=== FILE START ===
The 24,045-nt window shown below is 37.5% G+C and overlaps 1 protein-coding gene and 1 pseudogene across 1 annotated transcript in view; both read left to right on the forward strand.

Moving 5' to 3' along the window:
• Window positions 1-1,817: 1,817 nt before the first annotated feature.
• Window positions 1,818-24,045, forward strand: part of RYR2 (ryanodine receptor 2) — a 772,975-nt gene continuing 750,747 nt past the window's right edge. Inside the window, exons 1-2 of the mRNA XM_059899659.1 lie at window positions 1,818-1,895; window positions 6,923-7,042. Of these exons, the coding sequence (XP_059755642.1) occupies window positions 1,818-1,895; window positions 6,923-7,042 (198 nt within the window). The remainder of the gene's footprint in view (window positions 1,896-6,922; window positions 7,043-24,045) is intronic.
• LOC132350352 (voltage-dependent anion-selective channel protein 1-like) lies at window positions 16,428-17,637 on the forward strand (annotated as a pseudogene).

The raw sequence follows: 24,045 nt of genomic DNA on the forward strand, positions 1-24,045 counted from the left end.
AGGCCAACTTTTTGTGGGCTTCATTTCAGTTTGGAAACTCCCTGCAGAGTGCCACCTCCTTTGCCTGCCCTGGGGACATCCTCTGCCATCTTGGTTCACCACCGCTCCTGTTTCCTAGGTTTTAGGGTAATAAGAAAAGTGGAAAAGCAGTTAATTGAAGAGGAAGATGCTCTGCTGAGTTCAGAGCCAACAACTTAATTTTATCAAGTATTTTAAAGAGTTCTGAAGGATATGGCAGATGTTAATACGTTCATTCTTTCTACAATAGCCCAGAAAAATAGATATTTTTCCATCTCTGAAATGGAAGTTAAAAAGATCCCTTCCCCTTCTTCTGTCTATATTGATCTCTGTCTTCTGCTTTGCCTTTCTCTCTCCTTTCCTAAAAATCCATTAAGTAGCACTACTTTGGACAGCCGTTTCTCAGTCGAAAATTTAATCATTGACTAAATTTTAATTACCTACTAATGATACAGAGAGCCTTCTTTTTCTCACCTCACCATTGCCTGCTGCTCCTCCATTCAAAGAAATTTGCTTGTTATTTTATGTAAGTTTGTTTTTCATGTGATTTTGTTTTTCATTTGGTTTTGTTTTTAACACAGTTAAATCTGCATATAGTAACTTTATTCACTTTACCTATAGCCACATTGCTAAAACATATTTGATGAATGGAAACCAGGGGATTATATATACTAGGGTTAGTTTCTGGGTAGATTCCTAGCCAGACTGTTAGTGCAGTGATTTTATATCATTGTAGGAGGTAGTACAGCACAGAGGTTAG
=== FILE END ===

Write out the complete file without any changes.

The 24,045-nt window shown below is 37.5% G+C and overlaps 1 protein-coding gene and 1 pseudogene across 1 annotated transcript in view; both read left to right on the forward strand.

Moving 5' to 3' along the window:
• Window positions 1-1,817: 1,817 nt before the first annotated feature.
• Window positions 1,818-24,045, forward strand: part of RYR2 (ryanodine receptor 2) — a 772,975-nt gene continuing 750,747 nt past the window's right edge. Inside the window, exons 1-2 of the mRNA XM_059899659.1 lie at window positions 1,818-1,895; window positions 6,923-7,042. Of these exons, the coding sequence (XP_059755642.1) occupies window positions 1,818-1,895; window positions 6,923-7,042 (198 nt within the window). The remainder of the gene's footprint in view (window positions 1,896-6,922; window positions 7,043-24,045) is intronic.
• LOC132350352 (voltage-dependent anion-selective channel protein 1-like) lies at window positions 16,428-17,637 on the forward strand (annotated as a pseudogene).

The raw sequence follows: 24,045 nt of genomic DNA on the forward strand, positions 1-24,045 counted from the left end.
AGGCCAACTTTTTGTGGGCTTCATTTCAGTTTGGAAACTCCCTGCAGAGTGCCACCTCCTTTGCCTGCCCTGGGGACATCCTCTGCCATCTTGGTTCACCACCGCTCCTGTTTCCTAGGTTTTAGGGTAATAAGAAAAGTGGAAAAGCAGTTAATTGAAGAGGAAGATGCTCTGCTGAGTTCAGAGCCAACAACTTAATTTTATCAAGTATTTTAAAGAGTTCTGAAGGATATGGCAGATGTTAATACGTTCATTCTTTCTACAATAGCCCAGAAAAATAGATATTTTTCCATCTCTGAAATGGAAGTTAAAAAGATCCCTTCCCCTTCTTCTGTCTATATTGATCTCTGTCTTCTGCTTTGCCTTTCTCTCTCCTTTCCTAAAAATCCATTAAGTAGCACTACTTTGGACAGCCGTTTCTCAGTCGAAAATTTAATCATTGACTAAATTTTAATTACCTACTAATGATACAGAGAGCCTTCTTTTTCTCACCTCACCATTGCCTGCTGCTCCTCCATTCAAAGAAATTTGCTTGTTATTTTATGTAAGTTTGTTTTTCATGTGATTTTGTTTTTCATTTGGTTTTGTTTTTAACACAGTTAAATCTGCATATAGTAACTTTATTCACTTTACCTATAGCCACATTGCTAAAACATATTTGATGAATGGAAACCAGGGGATTATATATACTAGGGTTAGTTTCTGGGTAGATTCCTAGCCAGACTGTTAGTGCAGTGATTTTATATCATTGTAGGAGGTAGTACAGCACAGAGGTTAG